Medical marketing needs no apologist; legal doctrine is in its favor in the United States and the profit motive (even when tempered by a more benevolent mission) ensures that advertising of medical products and services will continue to increase. Nonetheless, advertising can produce benefits as both theory and empirical evidence suggest; for instance, patients can learn about conditions and treatments, causing them to seek beneficial care (whether they receive the service advertised or not).6 The fact that advertising also clearly produces harm, and the recognition that medical marketing is increasing its scope and scale,1 should be a call to action not only for regulators, but also for payers, physicians, and health care organizations. Each of these constituencies in the health care marketplace has a role to play in ensuring that medical marketing is not misleading, including not only the content of advertisements but also with respect to patient-physician relationships. Patients’ trust in physicians puts them in a position to help mitigate the harms of DTC advertising. However, trust in physicians and health care institutions may be at stake if medical marketing by practitioners, health care organizations, and manufacturers of health care products continues to increase unchecked.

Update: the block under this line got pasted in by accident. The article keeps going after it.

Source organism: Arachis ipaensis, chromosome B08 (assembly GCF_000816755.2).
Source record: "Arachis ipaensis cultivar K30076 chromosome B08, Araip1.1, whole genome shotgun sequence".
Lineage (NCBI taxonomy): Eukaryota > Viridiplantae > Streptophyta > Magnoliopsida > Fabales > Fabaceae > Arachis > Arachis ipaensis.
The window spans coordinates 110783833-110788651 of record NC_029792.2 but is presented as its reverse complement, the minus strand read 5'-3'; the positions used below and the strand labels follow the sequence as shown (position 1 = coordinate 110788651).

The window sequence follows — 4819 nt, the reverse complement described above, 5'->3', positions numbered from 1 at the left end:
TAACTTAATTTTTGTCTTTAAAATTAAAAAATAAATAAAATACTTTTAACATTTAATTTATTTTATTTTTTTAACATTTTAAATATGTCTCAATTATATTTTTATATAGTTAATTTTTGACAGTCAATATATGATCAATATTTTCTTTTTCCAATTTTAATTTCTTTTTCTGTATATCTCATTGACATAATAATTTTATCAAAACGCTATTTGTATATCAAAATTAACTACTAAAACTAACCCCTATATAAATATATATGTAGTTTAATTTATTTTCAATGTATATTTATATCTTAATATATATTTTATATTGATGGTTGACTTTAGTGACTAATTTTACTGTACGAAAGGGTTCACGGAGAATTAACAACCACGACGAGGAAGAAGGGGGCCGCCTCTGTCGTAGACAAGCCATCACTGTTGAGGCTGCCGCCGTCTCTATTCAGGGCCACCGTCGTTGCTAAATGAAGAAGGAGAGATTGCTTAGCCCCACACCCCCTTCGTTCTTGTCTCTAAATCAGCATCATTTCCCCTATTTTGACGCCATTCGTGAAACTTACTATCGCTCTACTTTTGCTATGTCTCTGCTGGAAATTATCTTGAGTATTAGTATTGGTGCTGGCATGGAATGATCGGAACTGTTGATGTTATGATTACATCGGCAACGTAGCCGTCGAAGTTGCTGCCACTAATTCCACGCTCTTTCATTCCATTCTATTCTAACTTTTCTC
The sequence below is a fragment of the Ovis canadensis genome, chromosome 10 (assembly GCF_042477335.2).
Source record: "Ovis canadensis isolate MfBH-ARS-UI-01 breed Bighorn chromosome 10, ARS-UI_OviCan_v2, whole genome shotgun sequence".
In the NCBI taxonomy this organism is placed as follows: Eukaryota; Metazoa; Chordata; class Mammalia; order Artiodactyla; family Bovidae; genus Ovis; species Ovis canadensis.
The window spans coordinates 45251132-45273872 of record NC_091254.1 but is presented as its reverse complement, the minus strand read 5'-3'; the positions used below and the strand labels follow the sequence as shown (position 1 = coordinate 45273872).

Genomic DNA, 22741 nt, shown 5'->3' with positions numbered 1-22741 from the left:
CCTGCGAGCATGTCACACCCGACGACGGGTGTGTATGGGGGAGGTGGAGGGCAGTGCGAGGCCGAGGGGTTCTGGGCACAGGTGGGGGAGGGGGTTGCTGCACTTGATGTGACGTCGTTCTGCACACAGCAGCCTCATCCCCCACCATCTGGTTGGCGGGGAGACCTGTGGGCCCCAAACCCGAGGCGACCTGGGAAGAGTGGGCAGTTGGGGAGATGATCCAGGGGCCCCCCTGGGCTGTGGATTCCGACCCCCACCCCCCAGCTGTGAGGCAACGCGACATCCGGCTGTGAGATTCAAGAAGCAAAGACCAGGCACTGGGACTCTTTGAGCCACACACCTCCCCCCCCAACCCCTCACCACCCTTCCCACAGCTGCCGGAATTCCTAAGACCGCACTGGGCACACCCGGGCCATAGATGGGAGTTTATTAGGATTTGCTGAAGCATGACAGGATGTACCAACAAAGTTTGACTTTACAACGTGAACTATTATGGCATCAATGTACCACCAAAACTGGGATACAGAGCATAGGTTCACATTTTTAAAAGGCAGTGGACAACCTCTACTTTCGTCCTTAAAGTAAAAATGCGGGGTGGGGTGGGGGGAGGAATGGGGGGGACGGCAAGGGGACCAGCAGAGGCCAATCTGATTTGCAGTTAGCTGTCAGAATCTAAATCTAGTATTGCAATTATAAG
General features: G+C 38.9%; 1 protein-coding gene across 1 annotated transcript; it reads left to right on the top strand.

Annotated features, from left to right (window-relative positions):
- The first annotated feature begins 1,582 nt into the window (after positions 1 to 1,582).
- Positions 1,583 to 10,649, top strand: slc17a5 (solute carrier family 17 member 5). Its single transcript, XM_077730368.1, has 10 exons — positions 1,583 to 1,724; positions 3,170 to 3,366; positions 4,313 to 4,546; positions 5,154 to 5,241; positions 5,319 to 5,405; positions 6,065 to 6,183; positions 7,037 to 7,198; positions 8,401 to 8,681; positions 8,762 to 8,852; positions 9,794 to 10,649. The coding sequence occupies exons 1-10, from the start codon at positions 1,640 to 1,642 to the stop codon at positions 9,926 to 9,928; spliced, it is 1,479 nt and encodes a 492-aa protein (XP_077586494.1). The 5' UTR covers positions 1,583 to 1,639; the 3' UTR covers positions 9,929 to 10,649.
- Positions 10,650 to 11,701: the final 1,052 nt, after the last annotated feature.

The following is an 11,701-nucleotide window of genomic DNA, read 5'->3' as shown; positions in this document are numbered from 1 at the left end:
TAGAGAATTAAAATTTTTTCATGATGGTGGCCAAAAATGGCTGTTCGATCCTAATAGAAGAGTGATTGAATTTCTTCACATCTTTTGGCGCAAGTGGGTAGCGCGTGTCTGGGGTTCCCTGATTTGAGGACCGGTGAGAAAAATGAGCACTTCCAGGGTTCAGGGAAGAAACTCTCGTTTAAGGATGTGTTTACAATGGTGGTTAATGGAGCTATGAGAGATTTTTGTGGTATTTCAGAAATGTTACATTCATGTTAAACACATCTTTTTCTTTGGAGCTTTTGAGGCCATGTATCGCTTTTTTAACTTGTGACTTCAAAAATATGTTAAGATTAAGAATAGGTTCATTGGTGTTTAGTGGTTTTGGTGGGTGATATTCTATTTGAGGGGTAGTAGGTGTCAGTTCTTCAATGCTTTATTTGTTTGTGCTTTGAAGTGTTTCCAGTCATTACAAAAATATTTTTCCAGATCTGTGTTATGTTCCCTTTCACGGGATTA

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Article Information

Corresponding Author: Meredith B. Rosenthal, PhD, Department of Health Policy and Management, Harvard T.H. Chan School of Public Health, Kresge Bldg, Room 408, 677 Huntington Ave, Boston, MA 02115 (meredith_rosenthal@harvard.edu).

Conflict of Interest: Dr Rosenthal reported having served as a paid expert witness for plaintiffs in several lawsuits concerning alleged fraudulent promotion of pharmaceuticals and medical devices. No other disclosures were reported.

References